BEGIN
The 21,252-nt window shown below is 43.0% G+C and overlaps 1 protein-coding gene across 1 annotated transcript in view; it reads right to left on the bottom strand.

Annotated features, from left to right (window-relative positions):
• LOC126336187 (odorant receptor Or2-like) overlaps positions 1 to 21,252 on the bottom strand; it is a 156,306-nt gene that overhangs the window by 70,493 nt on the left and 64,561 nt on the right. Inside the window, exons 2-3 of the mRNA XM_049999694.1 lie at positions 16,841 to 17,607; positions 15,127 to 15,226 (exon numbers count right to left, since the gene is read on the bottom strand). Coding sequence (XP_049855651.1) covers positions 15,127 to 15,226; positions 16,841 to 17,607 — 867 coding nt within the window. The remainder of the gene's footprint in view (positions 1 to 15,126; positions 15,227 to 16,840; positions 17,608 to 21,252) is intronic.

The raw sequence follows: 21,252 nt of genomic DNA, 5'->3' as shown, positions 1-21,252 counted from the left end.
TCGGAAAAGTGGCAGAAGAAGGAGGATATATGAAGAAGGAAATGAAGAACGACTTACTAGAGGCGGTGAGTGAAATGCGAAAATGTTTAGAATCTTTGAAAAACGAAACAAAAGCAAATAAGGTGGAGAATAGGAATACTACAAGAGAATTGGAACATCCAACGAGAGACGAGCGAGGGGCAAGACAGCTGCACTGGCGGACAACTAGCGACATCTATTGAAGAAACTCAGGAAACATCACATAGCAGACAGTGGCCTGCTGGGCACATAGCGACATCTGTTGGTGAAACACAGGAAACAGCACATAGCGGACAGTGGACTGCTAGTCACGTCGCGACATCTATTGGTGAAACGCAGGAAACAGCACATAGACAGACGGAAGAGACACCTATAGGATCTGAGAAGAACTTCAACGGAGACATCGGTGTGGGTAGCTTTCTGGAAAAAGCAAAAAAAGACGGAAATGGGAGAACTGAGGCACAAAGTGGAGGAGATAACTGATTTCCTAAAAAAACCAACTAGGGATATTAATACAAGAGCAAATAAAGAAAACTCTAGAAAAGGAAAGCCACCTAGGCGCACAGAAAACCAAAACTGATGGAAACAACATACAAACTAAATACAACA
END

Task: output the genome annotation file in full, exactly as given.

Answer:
The 21,252-nt window shown below is 43.0% G+C and overlaps 1 protein-coding gene across 1 annotated transcript in view; it reads right to left on the bottom strand.

Annotated features, from left to right (window-relative positions):
• LOC126336187 (odorant receptor Or2-like) overlaps positions 1 to 21,252 on the bottom strand; it is a 156,306-nt gene that overhangs the window by 70,493 nt on the left and 64,561 nt on the right. Inside the window, exons 2-3 of the mRNA XM_049999694.1 lie at positions 16,841 to 17,607; positions 15,127 to 15,226 (exon numbers count right to left, since the gene is read on the bottom strand). Coding sequence (XP_049855651.1) covers positions 15,127 to 15,226; positions 16,841 to 17,607 — 867 coding nt within the window. The remainder of the gene's footprint in view (positions 1 to 15,126; positions 15,227 to 16,840; positions 17,608 to 21,252) is intronic.

The raw sequence follows: 21,252 nt of genomic DNA, 5'->3' as shown, positions 1-21,252 counted from the left end.
TCGGAAAAGTGGCAGAAGAAGGAGGATATATGAAGAAGGAAATGAAGAACGACTTACTAGAGGCGGTGAGTGAAATGCGAAAATGTTTAGAATCTTTGAAAAACGAAACAAAAGCAAATAAGGTGGAGAATAGGAATACTACAAGAGAATTGGAACATCCAACGAGAGACGAGCGAGGGGCAAGACAGCTGCACTGGCGGACAACTAGCGACATCTATTGAAGAAACTCAGGAAACATCACATAGCAGACAGTGGCCTGCTGGGCACATAGCGACATCTGTTGGTGAAACACAGGAAACAGCACATAGCGGACAGTGGACTGCTAGTCACGTCGCGACATCTATTGGTGAAACGCAGGAAACAGCACATAGACAGACGGAAGAGACACCTATAGGATCTGAGAAGAACTTCAACGGAGACATCGGTGTGGGTAGCTTTCTGGAAAAAGCAAAAAAAGACGGAAATGGGAGAACTGAGGCACAAAGTGGAGGAGATAACTGATTTCCTAAAAAAACCAACTAGGGATATTAATACAAGAGCAAATAAAGAAAACTCTAGAAAAGGAAAGCCACCTAGGCGCACAGAAAACCAAAACTGATGGAAACAACATACAAACTAAATACAACA